As most Rusters will be only too well aware, we oldies often have to make difficult decisions in order to negotiate a careful balancing act between – on the one hand – expressing our bewilderment that the young seem to delight in disregarding or overturning all we know and can teach them about life and – on the other – and keeping our own counsel in the natural human cause of seeking to appear relevant and “up to speed” with both the constant blizzard of developments in modern technology and what I shall describe here as the tyrannies of passing fashion in the worlds arts, clothing, social movements and political thinking.
The absolute truth is that – although throughout the history of the word there have always been always stirring individual examples of exceptions to the general rule – “we are all of our own time” and there is very little we can do about it.
Being young – and here I’m setting my stall out by saying that I’m referring to “up to the age of 25” – admirably and wonderfully, we are all fundamentally both idealistic and yet relatively innocent about the ways of the world.
It’s why at that stage of our lives we all go – or, in my case, went – on student marches protesting about wars in any form, nuclear weapons, sexual discrimination, the North versus South divide, right-wing fascist groups, global warming, climate change and indeed “anything-else-morally-and spiritually-sound-you-might-care-to-mention”.
And yet simultaneously in practice, in our own lives, we apparently see (in my case, saw) no contradiction in acting quite differently to the very things we are campaigning about.
From my own personal experience I should estimate that less than 10% of people who campaign about the threat of global warming and climate change ever take individual action to curb their own annual breaks, holidays or even “rites of passage” gap year jaunts to all parts of the world via the very aircraft, airlines and airports that they are demanding should either go “green” and/or (preferably) close down their businesses altogether for the greater good of the future of the planet.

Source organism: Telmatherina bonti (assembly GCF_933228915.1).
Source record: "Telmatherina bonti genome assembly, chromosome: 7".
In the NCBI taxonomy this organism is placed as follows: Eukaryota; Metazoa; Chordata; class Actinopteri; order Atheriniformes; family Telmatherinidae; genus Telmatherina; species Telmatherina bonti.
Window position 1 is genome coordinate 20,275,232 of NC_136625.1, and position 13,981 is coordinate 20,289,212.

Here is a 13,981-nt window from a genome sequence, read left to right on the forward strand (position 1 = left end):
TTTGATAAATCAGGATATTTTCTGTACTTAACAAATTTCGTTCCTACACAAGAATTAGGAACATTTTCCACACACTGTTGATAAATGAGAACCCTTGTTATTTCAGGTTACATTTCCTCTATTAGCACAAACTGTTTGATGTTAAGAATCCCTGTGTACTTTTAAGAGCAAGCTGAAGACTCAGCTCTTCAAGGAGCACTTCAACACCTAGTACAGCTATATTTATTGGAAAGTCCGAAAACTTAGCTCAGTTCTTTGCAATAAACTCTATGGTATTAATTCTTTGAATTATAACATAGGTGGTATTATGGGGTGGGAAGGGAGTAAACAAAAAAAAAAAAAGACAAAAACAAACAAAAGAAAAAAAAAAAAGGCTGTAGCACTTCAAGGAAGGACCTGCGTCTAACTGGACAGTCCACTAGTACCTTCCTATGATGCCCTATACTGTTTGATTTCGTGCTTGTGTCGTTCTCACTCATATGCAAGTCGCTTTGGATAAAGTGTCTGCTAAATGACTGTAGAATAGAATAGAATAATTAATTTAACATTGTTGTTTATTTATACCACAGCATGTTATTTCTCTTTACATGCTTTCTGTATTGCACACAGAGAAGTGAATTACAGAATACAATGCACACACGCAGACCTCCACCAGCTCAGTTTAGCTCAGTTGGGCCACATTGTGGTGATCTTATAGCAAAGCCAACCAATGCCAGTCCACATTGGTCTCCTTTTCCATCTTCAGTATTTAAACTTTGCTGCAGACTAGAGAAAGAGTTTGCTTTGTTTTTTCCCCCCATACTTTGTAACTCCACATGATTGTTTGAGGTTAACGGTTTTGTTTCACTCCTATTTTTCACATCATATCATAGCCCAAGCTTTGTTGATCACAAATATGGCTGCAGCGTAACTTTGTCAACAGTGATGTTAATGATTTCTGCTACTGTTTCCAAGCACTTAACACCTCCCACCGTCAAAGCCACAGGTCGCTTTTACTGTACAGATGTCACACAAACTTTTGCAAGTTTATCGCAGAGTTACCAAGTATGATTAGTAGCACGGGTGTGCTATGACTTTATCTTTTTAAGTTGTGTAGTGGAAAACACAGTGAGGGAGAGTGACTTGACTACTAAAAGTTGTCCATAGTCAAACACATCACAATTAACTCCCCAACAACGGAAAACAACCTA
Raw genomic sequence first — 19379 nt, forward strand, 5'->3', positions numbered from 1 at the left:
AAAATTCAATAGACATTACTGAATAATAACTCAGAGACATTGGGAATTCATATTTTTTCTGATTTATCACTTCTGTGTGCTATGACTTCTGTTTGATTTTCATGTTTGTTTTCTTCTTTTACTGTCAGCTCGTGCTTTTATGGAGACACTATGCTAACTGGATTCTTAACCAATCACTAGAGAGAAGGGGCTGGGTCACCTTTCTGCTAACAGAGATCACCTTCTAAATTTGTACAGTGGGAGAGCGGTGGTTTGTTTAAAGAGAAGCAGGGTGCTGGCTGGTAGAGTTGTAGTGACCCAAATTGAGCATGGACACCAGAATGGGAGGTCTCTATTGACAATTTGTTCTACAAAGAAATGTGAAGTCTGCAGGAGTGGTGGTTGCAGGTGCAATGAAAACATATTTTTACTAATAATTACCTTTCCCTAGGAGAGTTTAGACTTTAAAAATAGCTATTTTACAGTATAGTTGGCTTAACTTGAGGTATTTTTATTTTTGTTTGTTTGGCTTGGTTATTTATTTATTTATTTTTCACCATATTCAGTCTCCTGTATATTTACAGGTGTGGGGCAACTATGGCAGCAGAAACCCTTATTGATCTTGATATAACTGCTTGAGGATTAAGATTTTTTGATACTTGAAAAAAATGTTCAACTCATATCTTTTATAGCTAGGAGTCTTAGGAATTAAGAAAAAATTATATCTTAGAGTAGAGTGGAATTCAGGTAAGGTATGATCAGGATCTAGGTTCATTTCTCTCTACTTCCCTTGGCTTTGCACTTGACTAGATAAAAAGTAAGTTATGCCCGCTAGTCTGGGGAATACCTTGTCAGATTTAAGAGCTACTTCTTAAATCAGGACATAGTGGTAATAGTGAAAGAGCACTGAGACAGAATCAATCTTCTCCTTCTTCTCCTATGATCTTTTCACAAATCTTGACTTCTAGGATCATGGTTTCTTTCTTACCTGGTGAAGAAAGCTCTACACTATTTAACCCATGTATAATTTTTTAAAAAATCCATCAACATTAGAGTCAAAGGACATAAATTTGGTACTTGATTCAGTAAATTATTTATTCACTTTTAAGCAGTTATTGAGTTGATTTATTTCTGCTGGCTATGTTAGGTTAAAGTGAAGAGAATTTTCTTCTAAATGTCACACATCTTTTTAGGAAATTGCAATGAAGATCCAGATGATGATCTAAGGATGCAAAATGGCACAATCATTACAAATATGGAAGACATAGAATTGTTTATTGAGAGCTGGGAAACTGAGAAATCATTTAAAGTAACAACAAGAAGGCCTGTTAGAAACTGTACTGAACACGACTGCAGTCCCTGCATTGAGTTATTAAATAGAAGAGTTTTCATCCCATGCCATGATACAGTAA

When it comes to what we oldies mock as the 21st Century “woke” Millennial generation(s) – with their obsession about dismantling and distancing themselves from the historical achievements of every nation on the Earth because of supposed racism, devotion to slavery and discrimination of every kind imaginable – it is sometimes hard to know where to begin without pointing out that the only reason they possess the luxury to be able to rant on about their pet “issues of the moment” is the hard work, dedication and sacrifices made by previous generations in getting human society to where it has currently reached.
Which brings me to my (sexual discrimination) text for today.
Doctor Jackie Wilson, Vice Principal and head of the sixth form at Oxford Spires Academy, has apparently got herself into hot water by airing her supposed old-fashioned, no-nonsense, views upon the subject of female pupils’ monthly periods.
See here for a link to a representative report by Isabella Nicolic on the story that appears today upon the website of the – DAILY MAIL
In the late 1990s, not long after I had joined the board of a company in the British film and television industry based in Soho, a female manager in her thirties appeared in my office in order to discuss “a personal matter”.
At the time – whether justified or not – I rather prided myself in my abilities as a team manager and leader.
To put no finer point upon it, I regarded myself as decisive and strong but fair; a good listener and judge of people; a keen motivator and “bringer on” of new talent; as being capable of generating team spirit and optimism via my words and deeds; and as a keen delegator of responsibility when and where appropriate.
Soon after our meeting began said lady launched into her reason for coming to see me.
She explained – at this distance in time further on I cannot now recall whether she cited a particular female medical issue or condition in support of her thrust – that her periods regularly caused her cramps, debilitating stomach pains and other problems; in short, at certain times of each month she might have issues with getting to work on time, or indeed at all.
As her senior manager – and to a degree, as a male – I was suitably sympathetic and said that I would take all this into account. I suggested that, if she ever had cause, she should not hesitate to ring in and/or contact me to register her problem, because it was important to to be aware of it and (if necessary) make appropriate arrangements in the office, and as regards her ongoing workload, in order to cope with it.
Towards the end of the same day, I then had occasion to talk with my chairman – a female – and, among other items we discussed, I reported upon my meeting.
She was abruptly dismissive of both my manager’s personal problem and the way I had dealt with it.
In short, her attitude was that women were to have no special privileges for “female problems” in the workplace at all.
She would never tolerate a female citing “period issues” in explaining an inability to get to work or do her job.
The following day she called said executive into her office and read her the proverbial Riot Act, effectively telling her not to be so pathetic and suggesting to her that, if she couldn’t do her job properly she should get out of the way and let someone else do it – male or female.
And that was that.
We live in different times now, of course …